Social Setting Analysis

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Analyzing Social Settings “Bars” Introduction “Pubs, bars and nightclubs are central features of recreational nightlife in the towns and cities of many countries” (Bellis, M. A., & Hughes, K.). Specifically, bars, within Toronto, ON, are a social setting for people of all kinds to gather together, whether for dates, parties, business meeting or a casual catch up with old friends. Since the beginning of the “Pub era” which was seen in “8000 BC by the Middle-Eastern hunter-gatherers” (Beer Through the Ages), bars have become a worldwide phenomenon, which we can now today analyze how this setting has an affect on social behaviors, whether that be negative or positive. Some thoughts that arise about bars include: 1) Bars are just a…show more content…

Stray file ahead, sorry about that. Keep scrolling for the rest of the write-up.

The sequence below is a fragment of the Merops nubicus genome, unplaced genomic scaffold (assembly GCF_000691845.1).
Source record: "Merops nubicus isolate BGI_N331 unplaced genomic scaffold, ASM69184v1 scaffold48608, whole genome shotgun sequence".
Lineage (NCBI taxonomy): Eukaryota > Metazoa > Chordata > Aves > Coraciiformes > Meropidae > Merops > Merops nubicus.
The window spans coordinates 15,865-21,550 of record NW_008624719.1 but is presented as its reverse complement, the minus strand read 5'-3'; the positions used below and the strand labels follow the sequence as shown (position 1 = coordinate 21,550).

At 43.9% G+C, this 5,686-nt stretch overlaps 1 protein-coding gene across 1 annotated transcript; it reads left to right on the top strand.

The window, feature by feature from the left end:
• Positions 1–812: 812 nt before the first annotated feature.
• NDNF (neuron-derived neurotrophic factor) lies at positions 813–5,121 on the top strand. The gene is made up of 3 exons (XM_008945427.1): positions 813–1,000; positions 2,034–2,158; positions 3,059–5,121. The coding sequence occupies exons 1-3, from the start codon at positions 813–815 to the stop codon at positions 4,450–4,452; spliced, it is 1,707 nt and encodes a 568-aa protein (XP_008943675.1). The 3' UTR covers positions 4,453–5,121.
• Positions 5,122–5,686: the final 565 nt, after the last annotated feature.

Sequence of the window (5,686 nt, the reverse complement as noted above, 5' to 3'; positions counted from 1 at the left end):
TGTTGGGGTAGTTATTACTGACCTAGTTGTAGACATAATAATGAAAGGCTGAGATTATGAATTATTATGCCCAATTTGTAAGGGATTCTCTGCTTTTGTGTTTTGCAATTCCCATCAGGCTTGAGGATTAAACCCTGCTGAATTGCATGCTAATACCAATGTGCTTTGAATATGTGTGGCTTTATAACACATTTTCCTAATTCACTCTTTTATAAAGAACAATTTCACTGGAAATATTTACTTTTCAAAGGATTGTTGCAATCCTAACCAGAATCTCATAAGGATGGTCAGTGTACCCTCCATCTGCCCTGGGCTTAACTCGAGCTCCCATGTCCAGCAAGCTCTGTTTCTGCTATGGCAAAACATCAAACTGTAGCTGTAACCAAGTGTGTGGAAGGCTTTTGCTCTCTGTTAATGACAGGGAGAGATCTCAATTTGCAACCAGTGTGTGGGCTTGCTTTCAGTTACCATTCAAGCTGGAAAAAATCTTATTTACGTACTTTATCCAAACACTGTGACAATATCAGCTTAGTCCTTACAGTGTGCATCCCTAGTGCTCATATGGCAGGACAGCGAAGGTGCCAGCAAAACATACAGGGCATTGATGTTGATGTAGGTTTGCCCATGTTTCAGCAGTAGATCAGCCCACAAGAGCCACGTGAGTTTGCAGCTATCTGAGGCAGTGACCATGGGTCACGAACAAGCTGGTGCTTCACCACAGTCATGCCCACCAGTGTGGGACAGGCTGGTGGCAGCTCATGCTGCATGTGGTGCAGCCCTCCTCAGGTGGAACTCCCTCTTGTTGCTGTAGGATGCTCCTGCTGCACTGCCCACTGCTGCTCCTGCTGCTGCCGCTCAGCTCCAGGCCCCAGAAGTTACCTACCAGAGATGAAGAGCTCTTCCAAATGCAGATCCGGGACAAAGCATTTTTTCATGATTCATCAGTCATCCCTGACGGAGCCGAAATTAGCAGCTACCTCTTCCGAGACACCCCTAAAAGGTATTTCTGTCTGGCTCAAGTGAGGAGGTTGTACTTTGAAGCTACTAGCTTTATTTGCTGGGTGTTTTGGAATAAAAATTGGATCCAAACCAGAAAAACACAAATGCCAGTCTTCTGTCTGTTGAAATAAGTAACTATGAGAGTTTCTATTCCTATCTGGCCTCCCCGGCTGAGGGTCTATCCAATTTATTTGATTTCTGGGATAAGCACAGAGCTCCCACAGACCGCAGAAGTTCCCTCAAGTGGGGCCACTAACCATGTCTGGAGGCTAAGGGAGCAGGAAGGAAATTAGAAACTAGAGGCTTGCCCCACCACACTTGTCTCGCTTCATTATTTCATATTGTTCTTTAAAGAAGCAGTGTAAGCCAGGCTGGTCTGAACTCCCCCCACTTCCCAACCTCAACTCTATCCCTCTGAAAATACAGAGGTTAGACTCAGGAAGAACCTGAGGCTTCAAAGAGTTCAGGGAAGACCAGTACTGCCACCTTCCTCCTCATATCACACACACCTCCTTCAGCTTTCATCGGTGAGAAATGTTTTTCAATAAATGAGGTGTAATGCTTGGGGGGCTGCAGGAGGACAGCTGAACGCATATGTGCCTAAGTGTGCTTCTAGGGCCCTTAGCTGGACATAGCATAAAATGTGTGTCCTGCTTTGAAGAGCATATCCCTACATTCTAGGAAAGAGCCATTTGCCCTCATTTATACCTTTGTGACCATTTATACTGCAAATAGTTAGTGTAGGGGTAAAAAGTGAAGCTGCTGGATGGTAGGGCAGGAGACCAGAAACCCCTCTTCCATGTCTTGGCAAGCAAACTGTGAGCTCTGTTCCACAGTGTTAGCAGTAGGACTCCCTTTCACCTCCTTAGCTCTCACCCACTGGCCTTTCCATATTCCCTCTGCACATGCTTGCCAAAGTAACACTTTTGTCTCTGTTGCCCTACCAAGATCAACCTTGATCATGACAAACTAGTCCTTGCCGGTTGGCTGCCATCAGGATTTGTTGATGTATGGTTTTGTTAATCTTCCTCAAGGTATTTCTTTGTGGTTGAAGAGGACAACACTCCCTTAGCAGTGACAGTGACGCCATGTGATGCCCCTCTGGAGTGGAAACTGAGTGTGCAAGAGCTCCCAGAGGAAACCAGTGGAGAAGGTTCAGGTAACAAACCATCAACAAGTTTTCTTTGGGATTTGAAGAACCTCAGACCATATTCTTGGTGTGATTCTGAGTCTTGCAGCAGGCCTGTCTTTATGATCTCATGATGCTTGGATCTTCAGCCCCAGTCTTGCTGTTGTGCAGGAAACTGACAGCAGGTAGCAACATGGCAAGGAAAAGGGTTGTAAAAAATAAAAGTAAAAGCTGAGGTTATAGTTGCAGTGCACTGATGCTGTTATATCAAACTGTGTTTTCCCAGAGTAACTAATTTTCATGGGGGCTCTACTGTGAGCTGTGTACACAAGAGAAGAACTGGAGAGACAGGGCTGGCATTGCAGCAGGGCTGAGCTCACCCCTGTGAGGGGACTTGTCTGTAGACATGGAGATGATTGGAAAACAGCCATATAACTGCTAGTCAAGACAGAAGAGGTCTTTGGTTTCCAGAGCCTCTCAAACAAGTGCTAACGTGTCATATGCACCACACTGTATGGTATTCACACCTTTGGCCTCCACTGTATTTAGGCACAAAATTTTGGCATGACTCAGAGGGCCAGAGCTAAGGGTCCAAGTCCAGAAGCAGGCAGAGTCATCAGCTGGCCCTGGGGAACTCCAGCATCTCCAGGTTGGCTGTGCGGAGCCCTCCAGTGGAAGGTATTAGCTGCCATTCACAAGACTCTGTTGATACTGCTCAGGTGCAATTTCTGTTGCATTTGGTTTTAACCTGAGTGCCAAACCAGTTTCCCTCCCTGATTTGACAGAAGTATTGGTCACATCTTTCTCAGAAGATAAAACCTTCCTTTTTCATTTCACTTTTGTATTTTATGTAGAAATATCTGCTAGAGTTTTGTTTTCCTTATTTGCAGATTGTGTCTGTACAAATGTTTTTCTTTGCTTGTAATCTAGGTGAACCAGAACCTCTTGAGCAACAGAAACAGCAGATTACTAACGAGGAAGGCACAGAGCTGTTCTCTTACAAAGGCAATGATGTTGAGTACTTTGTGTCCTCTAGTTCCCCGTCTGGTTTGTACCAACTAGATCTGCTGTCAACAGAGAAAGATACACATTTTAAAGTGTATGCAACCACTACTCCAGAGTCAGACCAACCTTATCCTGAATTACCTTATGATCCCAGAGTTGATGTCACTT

As you look around one sees pictures of famous people of the “wild west” giving the idea of a country bar theme, but at the same time you can view and listen to a hockey or basketball game on the big screen televisions. The menu consists of a variety of drinks and food (appetizers, main entrées, and deserts), such as, burgers, nachos and plenty of beer. Overall, the atmosphere is very welcoming and you feel at ease. It is not too loud and it is a place that seems that you can come to and relax after a long day. Social Behaviors and Interactions: Our social position going into Gabby’s were consistent with what we observed. Being students, the social setting seems to fit our social status and role expectations, being in this environment it was easy relate to other people in this particular setting. Interactions among people were generally calm, happy and relaxed. People chatted among themselves and tended to view whatever game was playing. In addition, people did not seem to be completely intoxicated, which is considered not “norm” of students in western society. The social norm related with this bar was more as having a few drinks and eating, which ultimately created an active environment were customers felt comfortable. Main Social Observation: The main social observation noticed was a division between the younger (Approximately ages 19 – 30) and older crowds (age 30+). The older crowd seems to sit close
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